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A.N.Z.A.C
Australian and New Zealand Army Corp

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In Australia and New Zealand we remember the people who went to one of the Wars. ANZAC Day marks the anniversary of the first major military action fought by the Australian and New Zealand forces during the First World War. On this day the 25th April we commemerate the fallen war heros and their families.  A dawn service is held which was the original time of the landing, from there each major city and smaller towns hold a parade for these brave people who gave their lives for us.

The day was chosen as it was the day that the troops landed at Gallipoli, meeting fierce resistance from the Turkish defenders. In London in 1916 over 2.000 Australian and New Zealand troops stationed in London marched through the streets of the city. In other cites where there where troups stationed they also celebrated the day.

The day includes the Dawn Service, Laying of Wreaths in memory of the dead which sometimes have Laurel and Rosemary in them, Laurel and Rosemary are associated with ANZAC Day as Laurel was used as a symbol of honour, which was woven into wreath's by accient Romans to crown victors and brave. Rosemary is commenly associated with rememberance. Lately Poppies are being used on the day as the grow profusely in Palenstine. In 1940 each soldier dropped a poppy as he filed past the Stone of Remberance. The last post which is played on Trumpet is played which was usually played to mark the end of the night or mark the end of the days activities, it is also sounded at military funerals and commentrative services to indicate the soldiers day has come to an end. A two minute silence is held in a mark of respect for the soldiers that did not return.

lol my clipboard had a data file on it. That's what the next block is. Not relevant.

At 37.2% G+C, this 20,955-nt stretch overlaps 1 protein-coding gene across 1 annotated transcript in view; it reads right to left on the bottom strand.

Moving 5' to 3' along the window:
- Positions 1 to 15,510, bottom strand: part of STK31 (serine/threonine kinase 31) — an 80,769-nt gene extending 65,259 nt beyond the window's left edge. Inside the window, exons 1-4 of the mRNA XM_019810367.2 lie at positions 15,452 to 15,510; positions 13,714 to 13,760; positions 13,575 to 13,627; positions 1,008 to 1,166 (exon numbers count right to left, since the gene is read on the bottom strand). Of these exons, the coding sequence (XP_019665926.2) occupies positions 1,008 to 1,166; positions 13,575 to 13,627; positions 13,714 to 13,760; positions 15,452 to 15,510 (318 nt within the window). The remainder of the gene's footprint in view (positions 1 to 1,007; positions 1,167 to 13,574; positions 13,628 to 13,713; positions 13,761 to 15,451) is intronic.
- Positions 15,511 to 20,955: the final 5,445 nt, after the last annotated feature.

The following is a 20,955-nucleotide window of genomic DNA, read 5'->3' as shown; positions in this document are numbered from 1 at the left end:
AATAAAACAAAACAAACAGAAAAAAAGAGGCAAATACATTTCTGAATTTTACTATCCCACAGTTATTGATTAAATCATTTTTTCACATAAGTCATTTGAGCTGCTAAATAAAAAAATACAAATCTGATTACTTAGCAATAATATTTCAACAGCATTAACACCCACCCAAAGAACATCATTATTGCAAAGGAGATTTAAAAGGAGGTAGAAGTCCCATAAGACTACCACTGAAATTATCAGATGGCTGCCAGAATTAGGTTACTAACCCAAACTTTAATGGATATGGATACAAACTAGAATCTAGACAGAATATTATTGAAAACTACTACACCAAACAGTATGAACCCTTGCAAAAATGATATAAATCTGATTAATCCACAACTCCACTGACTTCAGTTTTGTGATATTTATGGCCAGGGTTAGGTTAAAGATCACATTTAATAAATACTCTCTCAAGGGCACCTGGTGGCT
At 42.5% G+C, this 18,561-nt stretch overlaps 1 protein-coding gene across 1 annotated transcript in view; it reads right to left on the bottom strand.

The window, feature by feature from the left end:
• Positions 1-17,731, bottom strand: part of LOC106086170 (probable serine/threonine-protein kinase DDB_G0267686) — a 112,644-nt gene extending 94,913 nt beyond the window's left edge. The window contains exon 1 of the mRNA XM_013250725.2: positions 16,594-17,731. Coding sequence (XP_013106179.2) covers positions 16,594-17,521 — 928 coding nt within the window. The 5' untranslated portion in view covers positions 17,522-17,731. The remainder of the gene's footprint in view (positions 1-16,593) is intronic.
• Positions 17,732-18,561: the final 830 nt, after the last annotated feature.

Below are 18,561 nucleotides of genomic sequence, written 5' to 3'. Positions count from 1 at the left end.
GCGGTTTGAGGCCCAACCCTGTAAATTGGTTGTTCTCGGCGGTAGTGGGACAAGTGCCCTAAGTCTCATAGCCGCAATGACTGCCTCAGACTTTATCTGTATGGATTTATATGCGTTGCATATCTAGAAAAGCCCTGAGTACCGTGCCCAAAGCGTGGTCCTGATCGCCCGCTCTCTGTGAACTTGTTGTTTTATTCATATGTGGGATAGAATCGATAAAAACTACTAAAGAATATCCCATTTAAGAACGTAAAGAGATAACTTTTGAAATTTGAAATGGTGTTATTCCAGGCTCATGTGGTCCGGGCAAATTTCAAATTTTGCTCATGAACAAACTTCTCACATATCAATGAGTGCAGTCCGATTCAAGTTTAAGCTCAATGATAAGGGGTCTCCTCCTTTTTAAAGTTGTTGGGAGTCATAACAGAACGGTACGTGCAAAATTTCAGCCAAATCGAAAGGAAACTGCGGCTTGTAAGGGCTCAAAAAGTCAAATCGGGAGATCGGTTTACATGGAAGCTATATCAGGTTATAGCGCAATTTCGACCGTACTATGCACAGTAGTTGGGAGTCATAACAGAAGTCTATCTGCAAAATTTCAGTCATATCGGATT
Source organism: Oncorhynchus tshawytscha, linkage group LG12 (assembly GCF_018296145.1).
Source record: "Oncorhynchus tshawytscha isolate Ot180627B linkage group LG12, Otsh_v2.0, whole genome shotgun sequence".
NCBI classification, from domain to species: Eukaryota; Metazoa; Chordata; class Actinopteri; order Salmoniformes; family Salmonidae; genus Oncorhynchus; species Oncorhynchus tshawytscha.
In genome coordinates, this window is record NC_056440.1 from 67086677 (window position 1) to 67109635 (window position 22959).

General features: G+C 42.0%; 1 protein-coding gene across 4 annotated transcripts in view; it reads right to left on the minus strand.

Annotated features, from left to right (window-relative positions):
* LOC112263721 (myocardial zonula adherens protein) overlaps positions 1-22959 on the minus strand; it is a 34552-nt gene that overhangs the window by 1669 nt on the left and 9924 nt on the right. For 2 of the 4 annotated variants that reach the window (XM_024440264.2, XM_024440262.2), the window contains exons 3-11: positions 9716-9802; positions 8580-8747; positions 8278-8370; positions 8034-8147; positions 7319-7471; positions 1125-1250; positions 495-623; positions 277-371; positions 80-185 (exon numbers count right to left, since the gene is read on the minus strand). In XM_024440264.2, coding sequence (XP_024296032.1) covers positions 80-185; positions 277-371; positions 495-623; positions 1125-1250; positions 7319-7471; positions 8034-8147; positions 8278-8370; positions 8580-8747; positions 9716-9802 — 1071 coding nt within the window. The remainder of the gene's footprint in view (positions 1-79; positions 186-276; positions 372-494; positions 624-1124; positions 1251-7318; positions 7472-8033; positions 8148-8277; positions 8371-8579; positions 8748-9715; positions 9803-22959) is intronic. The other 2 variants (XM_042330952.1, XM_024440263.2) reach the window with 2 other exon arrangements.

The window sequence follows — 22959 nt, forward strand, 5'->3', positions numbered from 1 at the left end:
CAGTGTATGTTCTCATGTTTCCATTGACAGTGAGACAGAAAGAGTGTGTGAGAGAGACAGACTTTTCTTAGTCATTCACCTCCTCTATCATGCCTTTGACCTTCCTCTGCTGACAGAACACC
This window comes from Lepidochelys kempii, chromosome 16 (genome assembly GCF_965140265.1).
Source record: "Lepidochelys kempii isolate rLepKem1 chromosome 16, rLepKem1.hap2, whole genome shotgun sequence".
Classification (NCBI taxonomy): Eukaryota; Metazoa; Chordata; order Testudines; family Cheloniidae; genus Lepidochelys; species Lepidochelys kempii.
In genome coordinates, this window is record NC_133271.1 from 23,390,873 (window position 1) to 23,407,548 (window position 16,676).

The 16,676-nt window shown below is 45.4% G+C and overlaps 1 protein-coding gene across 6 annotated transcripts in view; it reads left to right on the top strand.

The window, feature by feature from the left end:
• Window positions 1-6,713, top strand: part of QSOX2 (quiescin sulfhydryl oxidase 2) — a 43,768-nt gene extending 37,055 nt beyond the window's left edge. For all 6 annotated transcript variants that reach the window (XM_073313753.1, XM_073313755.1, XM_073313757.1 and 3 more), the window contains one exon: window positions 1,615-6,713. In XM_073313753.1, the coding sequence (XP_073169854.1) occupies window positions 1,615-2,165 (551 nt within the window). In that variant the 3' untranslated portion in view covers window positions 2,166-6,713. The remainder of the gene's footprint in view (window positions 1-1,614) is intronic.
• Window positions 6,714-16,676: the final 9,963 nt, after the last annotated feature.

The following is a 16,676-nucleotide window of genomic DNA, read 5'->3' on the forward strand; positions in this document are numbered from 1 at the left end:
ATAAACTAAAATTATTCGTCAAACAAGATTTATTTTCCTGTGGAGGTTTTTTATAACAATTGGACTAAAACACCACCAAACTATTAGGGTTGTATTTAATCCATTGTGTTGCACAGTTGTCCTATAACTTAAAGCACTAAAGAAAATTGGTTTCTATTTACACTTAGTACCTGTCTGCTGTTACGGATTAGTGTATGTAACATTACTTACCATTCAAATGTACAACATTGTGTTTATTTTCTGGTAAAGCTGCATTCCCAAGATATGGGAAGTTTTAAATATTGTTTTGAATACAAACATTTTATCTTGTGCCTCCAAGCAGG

Two men that are remembered are the Pony men. One was John Simpson Kirtpatrick, he came from Durham in England he signed up as John Simpson in Australia thinking he would be sent to France first so he could visit his family before going, but was sent to Gallipoli. The legend of Simpson is that on the night of April 25 he annexed a donkey, each day and half of every night, he worked between the head of Monash Valley and the beach facing shrapnel fire he would return with his donkey he named "Murphy" with the blooded figure on the donkey his arm across the hurt soldier. His comanding officer made it that Simpson had to report to his ambulance unit each day. The last report Simpson made was when he and his donkey, called at the unit on May 19. Later that day moving back along a creek bed, a wonded man leaning on his shoulder and another on Murphy's back. A shell burst close above them. Both men where wounded again, Simpson was killed instantly by a piece of shrapnel in his heart, he was 23.
The other man was James Henderson, he came from a place called Kihikihi on the North Island, he and his brother Jack enlisted with the Auckland Mounted Rifles, James acquired a donkey and a reputation for unshaken bravery under fire. He took to moving wounded men, he lived longer than Simpson.

Both their bodies still lie in a Dardanelles grave.

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